November 24 2014 Latest news:
Saturday, April 26, 2014
Stewart Lee is a comedian who divides opinion. For everyone who raved about the recent third run his BBC2 series Stewart Lee’s Comedy Vehicle, there were plenty who hated it — and hate isn’t too strong a word as he seems to provoke opinions just as strong as those who often espouses on stage.
Called a slime-pit of bitterness by the Daily Mail’s Jan Moir — “I always think it’s nice to counter-balance the good press so people aren’t going to come along under false pretences...to show it’s all a matter of opinion” — his recent live show, Much A-Stew About Nothing, touches on everything from parental alcoholism, shoplifting and urban foxes to vasectomies, Anglo Saxon poetry and Judith Chalmers.
His latest project is unlikely to win over the comedy doubters, especially as it marks a change of direction from stand-up into music — but music of an avant-garde type, which is probably like a red rag to the bull of those who accuse him of being pretentious.
It sees him seated reading the anthology of short stories, epigrams and mini-essays which celebrated experimental composer John Cage recorded in 1959 while his regular collaborator, David Tudor, performed improvised music in another room.
Cage’s Indeterminacy is available as a cardboard box of 90 cards of 90 stories of different lengths, and a leaflet of instructions: “Read the stories aloud, with or without accompaniment, paced so that each takes one minute. A stop-watch or watch with a second hand will help keep time. Read all 90 stories in order or select a smaller number, using chance procedures or not.”
While Stewart, a fan of ultra-left field music, reads the cards at Norwich Arts Centre next week, part of a revival tour of a project he initially performed in 2012, musical improvisers Tania Chen and Steve Beresford will provide an unrelated accompaniment using everything from the piano to found objects like plastic laptops designed to teach children to spell.
Meanwhile The Conspirators of Pleasure, an improvisational ensemble with Poulomi Desai (prepared sitar), Seth Ayyaz (Middle Eastern percussion and electronics) and Simon Underwood (bass, circuit bent instruments and electronics) will also perform.
If that sounds way too much like high brow hard work, fear not. Stewart’s comic timing hasn’t deserted him and his delivery teases out the humour in every Cage story.
“I thought it would be a lot more serious — then Steve Beresford told me to look at Cage performing Water Walk on an American TV show back in 1950,” the comedian says of his involvement.
“Harry Hill actually performed it at the South Bank Centre, which he did, absolutely dead-on. Just like John Cage. So in some ways it did seem like Vic Reeves or Monty Python — Cage invites the audience to accept there’s some point in doing what he’s doing and then does it totally straight — which is what all the best comics do. It’s hilarious and beautiful.”
The links between comedy and the avant garde, the supposedly po-faced bastion of high seriousness, aren’t that unusual. The late improv guitarist Derek Bailey was a member of the Morecambe and Wise house band, Lee points out; while Steve Beresford put together Vic Reeves’ house band.
“One of the liberating things about watching Cage on Water Walk is that he accepts the derisory laughter as a valid response to his work. I think that’s great,” writes Stewart in an article explaining the project. “I don’t believe he wasn’t aware at some level that the stories, when juxtaposed at random, wouldn’t produce comic effects. They’re a mixture of the pretentiously philosophical and the banally mundane. A disproportionate number of them have a lot to do with mushrooms – not the magic ones, just mushrooms.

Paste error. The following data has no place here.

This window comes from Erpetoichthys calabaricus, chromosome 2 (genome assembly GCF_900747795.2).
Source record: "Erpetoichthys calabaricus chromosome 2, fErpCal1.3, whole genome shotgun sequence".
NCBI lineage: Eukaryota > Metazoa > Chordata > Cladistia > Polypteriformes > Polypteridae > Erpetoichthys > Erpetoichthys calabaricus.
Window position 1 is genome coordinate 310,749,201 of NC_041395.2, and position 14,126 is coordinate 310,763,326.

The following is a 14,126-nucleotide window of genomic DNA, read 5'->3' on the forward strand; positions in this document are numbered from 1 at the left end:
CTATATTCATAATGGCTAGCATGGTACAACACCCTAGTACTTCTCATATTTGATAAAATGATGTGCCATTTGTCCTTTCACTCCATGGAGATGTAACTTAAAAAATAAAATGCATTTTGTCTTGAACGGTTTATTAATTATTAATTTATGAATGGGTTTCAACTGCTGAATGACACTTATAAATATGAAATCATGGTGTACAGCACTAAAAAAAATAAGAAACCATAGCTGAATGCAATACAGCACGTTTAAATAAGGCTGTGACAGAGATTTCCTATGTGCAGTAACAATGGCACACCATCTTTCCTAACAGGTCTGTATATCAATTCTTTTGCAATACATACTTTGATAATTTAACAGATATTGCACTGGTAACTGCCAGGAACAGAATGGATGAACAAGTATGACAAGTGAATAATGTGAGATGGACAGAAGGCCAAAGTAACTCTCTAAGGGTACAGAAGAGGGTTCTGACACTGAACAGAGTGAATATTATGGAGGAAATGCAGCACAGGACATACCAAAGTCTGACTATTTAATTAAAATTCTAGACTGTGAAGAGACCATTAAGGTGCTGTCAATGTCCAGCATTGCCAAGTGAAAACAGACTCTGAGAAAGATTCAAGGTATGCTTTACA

“I think my involvement will bring in a lot of people with very little knowledge of John Cage who will go there and realise they have permission to laugh – not that I’ll be playing it for laughs. Cage’s instructions are ‘performance without expression’.”
That is very different to live stand-up comedy, which he finds exciting in its unpredictability, opposed to the stage-managed atmosphere of the TV studio.
“There’s always a sense no matter how well a TV recording goes it’s never going to be quite as good as the live thing because there aren’t the variables.
“It’s like two things working at cross purposes; on the one hand you want to get the material you’ve worked out down at its best possible form. On the other, you’re hoping it goes a bit wrong so it has the flavour of being a real one-off event. To introduce a bit of chaos into it, however small can seem really radical on television.”
Looking back, it’s hard to believe but it’s been 20 years since Stewart and Richard Herring did the pilot for the anarchic sketch show Fist of Fun. A couple of years ago the two were told the BBC had no plans to release it or follow-up show This Morning With Richard Not Judy on DVD.
“We got a little cartel of people together and bought it off them and sell it ourselves at gigs,” says Stewart.
Funnily, he doesn’t have very fond memories of the time.
“It was very stressful and we lost quite a lot of money, we were toured in a non-cost effective way and it wasn’t much fun. I hadn’t looked at Fist of Fun, the first series...I don’t remember writing it, some of it I don’t remember ever filming.
“For the first time I could see what people must have liked about it. It was a relief to be honest because you always worry its rubbish, I thought it was pretty good,” he roars with laughter.
n Indeterminacy by John Cage with Stewart Lee, Norwich Arts Centre, April 26, 8pm, £12 (£10 cons), 01603 660352, www.norwichartscentre.co.uk